W3C HTML5 Test Suite description updated to avoid confusion

There has been a lot of confusion around the W3C HTML5 Test Suite the last couple of days. It was widely reported that because IE9 seemed to pass most of the tests (many of which are made by Microsoft), it was the most HTML5 compliant browser (which is of course not true).

The HTML5 Test Suite Conformance Results page has now been updated to clarify the situation:

The HTML5 Test Suite Results aims to help implementers write applications that support HTML5. In no way are these conformance tests to be construed as providing certification or branding of HTML5 implementations. The only claim that could be made is that a particular implementation is conformant to a particular version of the HTML5 Test Suite.

It is inappropriate to cite those results as other than work in progress and unstable.

In other words: The results of these tests do not reflect the general HTML5 compliance. They only show which browsers pass those specific tests available at that specific time.

The page also explains that the Test Suite is under development. At the moment, there is a relatively small number of tests, but this will grow over time.

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7 thoughts on “W3C HTML5 Test Suite description updated to avoid confusion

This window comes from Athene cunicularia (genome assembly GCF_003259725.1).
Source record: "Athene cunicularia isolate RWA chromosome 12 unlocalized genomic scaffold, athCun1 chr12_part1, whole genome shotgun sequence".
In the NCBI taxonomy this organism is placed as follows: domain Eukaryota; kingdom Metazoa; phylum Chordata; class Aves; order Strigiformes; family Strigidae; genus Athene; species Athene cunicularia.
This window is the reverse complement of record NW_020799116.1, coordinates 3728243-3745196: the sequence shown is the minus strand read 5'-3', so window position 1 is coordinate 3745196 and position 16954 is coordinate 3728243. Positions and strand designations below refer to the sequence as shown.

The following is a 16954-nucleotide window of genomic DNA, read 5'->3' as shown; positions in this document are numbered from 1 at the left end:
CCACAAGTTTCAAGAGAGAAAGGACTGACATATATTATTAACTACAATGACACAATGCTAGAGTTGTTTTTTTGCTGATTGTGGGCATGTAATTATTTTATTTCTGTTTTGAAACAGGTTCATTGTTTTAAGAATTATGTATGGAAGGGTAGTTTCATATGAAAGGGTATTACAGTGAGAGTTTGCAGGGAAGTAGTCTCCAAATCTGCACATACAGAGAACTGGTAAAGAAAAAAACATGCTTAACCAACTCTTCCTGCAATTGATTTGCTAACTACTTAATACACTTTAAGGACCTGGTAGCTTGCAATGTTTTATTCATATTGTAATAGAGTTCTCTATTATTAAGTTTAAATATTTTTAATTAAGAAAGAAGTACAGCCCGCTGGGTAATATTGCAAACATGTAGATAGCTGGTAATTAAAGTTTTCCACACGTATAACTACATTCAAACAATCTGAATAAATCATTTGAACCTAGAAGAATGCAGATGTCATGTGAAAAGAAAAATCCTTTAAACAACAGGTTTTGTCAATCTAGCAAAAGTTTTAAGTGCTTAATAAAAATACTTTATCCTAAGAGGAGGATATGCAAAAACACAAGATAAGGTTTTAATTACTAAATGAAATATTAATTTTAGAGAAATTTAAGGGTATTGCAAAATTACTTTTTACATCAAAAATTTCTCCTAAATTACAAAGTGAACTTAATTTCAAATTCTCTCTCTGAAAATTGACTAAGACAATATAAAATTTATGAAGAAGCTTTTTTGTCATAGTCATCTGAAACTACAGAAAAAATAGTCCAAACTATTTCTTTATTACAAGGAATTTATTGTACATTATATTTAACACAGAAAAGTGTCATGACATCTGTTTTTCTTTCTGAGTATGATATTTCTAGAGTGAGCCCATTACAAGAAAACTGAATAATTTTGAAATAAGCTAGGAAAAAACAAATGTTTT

1. Originally posted by ouzoWTF:

    Sad that the news pages will probably never correct their statements 😦

    Worse: here in Brazil the "Internet Explorer 9 the most HTML5 compliant browser" news are just starting to be posted in portuguese! :faint:

  2. In other words: The results of these tests do not reflect the general HTML5 compliance. They only show which browsers pass those specific tests available at that specific time.

    They don't even seem to do that, as a whole bunch of tests show "No result" in the table, but when you actually run the test in the relevant agent, they pass (or at least seem to). See, for example, one of many canvas tests. Maybe I just don't understand the test methodology, but if that's the case the pass/fail indicators should be made more obvious…

  3. Most of the tech news is sensationalist anyways, I'll have to see if any more reputable tech sites have balanced articles.

  4. Originally posted by SteveKong:

    At least heise news – a popular site in Germany – reports that these test are classified as unofficial and incomplete now.article

    heise was the only news page I found which said from the beginning, that the tests are not complete yet (article).

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